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Rob Ford's issues with women: Jaye Robinson quits executive

The Globe & Mail's Kelly Grant:

Jaye Robinson, a fiscally conservative freshman councillor, has decided to quit the mayor’s executive committee at the end of the year.Part of the reason is her desire to reassert her independence. Part of it is the mayor's bungling of the subway file. And part of it is Ms. Robinson's own weariness at trying to be a moderating force on an administration that does little in moderation.“What is our vision for the city? What is the strategy? What is the plan? That’s been missing in the Ford agenda,” she says. “Unless there’s a significant change in approach – and I haven’t seen any indication of that – then I would not participate on executive in the second part of the term.”

Robinson's move isn't really surprising – she's opposed the mayor enough times on the council floor that she can't even call herself an ally these days. If Ford ran his executive like his predecessor did, Robinson would have been punted off the committee shortly after she took up arms against Doug Ford's Port Lands plan.

But even still, this is troubling news for the mayor for a couple of reasons.

First, there's simple math. In the very best of cases, Ford only has 22 solid votes on council. And I can only get to that number if I include John Parker and Karen Stintz – both of whom the mayor has seemingly decided to alienate because they had the gall to oppose him on the transit file. Take them away, and he's got 20. Any way you look at it, Ford's in an uncomfortable position: he can't get the 23 votes he needs to pass agenda items unless he starts building bridges.

Councillors quitting executive committee because they don't understand your vision for the city is not an encouraging sign for bridge building.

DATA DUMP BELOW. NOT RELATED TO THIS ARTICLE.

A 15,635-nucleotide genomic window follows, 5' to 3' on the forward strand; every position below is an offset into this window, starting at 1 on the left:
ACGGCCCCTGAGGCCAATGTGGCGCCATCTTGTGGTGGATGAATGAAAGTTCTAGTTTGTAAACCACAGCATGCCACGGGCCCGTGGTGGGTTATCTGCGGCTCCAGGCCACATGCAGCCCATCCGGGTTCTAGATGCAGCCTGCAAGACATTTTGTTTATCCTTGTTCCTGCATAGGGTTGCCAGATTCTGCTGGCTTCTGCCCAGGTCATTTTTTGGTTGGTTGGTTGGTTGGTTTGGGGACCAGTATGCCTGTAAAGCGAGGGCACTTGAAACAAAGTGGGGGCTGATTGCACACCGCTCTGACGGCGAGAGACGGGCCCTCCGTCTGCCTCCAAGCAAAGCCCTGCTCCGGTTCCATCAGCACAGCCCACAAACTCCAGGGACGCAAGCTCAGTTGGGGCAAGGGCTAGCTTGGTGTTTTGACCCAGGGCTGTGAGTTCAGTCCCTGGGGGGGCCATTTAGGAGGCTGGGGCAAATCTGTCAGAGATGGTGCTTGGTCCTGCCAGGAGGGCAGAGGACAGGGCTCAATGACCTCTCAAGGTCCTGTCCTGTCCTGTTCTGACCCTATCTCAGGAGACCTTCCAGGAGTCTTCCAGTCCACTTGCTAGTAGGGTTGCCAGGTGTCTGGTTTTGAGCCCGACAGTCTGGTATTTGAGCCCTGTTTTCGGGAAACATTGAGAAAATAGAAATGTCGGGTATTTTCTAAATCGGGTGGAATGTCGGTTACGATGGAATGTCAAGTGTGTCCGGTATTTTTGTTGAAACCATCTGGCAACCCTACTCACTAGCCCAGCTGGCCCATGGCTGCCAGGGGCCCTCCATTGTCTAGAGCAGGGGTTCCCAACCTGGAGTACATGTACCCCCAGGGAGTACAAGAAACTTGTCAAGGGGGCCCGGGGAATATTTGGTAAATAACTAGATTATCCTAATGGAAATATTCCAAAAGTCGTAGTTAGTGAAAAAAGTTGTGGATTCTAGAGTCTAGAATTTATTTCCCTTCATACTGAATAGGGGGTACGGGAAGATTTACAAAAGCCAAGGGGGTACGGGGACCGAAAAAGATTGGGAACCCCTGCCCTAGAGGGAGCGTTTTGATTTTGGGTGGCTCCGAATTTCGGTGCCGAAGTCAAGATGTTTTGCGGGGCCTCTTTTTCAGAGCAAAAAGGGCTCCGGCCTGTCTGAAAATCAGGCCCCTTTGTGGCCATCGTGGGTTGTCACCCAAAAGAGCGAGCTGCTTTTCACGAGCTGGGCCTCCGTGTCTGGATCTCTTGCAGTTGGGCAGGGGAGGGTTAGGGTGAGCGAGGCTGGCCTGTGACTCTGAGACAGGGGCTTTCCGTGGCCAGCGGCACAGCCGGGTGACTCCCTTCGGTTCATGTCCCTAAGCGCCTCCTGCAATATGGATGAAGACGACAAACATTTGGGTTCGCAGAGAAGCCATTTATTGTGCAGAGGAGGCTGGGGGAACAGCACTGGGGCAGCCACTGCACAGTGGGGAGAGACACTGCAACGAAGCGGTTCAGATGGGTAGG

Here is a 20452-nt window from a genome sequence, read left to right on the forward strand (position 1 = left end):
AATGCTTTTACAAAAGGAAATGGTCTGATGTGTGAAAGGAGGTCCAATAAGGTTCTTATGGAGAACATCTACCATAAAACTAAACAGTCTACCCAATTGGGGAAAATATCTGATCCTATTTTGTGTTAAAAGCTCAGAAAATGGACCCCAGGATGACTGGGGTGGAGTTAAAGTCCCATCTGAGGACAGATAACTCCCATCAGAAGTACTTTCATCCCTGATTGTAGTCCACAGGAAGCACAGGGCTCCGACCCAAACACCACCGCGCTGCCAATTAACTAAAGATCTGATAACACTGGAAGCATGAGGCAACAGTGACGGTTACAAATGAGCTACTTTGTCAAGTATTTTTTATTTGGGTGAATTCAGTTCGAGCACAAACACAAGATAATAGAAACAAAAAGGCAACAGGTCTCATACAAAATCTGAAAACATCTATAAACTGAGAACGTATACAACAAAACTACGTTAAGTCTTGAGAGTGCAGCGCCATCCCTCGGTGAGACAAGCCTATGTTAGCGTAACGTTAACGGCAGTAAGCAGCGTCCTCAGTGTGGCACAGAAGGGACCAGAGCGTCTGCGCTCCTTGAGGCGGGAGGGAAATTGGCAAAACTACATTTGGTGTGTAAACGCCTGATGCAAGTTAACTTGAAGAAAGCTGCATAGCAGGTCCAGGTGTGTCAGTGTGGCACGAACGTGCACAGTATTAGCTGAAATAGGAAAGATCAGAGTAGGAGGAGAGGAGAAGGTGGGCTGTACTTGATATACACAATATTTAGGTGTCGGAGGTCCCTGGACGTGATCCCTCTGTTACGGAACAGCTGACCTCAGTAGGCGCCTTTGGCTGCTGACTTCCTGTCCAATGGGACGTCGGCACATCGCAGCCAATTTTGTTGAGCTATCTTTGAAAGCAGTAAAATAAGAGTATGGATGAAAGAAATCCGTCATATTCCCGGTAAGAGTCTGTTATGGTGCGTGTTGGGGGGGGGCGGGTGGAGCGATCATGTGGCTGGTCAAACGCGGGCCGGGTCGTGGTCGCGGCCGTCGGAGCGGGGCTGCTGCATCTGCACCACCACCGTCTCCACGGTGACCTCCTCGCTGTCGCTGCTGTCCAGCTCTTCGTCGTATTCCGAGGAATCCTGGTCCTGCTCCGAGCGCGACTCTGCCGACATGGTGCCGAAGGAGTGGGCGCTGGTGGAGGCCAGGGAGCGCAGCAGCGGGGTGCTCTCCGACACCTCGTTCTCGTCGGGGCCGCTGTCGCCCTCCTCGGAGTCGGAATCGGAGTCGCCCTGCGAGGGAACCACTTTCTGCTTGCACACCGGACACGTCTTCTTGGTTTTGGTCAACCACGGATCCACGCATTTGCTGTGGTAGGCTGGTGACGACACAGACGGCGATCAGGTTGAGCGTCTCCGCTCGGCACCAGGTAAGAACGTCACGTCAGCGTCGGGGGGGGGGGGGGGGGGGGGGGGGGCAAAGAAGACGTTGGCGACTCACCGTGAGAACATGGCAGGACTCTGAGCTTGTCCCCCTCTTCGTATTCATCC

The second thing is, as Kelly Grant calls it, the mayor's “female trouble.” Robinson's announcement comes on the heels of a similar announcement by fellow executive committee member Michelle Berardinetti. Berardinetti quit the budget committee – which reports to executive – on the same night council voted to dissolve the TTC commission. She's also said she's unsure about returning to the executive committee after this year.

With Stintz, Robinson and maybe Berardinetti on the outs, Ford doesn't have any women to turn to for political support. Frances Nunziata, the only female councillor with a voting record that supports the mayor more than 90% of the time, isn't eligible to serve on executive committee due to her role as speaker.

Female councillors are twice as likely to oppose Rob Ford on major votes

The optics of an all-male executive are obviously terrible, but Ford has backed himself into a testosterone-filled corner with no options – his bedrock support is almost completely male. On average, men on council have supported the mayor 66% of the time on major items. Female councillors have supported him only 33% of the time. The women are the difference-makers on this council: without them, the mayor would still control the agenda.

And it's not like all these women are card-carrying leftists. Even right-leaning women have, over time, found themselves at odds with the mayor's agenda. Gloria Lindsay Luby, who began this term thinking she'd work with the new mayor – they share a base ideology and a suburban outlook – ended up leading a charge against Ford's 2012 budget. Similarly, centrists like Ana Bailão and Mary-Margaret McMahon have seen themselves pushed – reluctantly – toward the opposition after the mayor refused to embrace compromise on key issues.

It's way too simplistic to claim that the issue is just that women on council tend to be more left-leaning. There's got to be something systemic about the way Rob Ford has driven away his female allies over the last year. It seems the mayor's priorities and style of governance clash with the vision a lot of women have for council and this city.

It's that clash – and the mayor's math problem – that threaten to set the tone for the rest of Rob Ford's term.

This post was originally published at on 2012-04-02T00:00:00.000Z

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Matt Elliott

City Hall watcher, columnist and policy wonk in Toronto.
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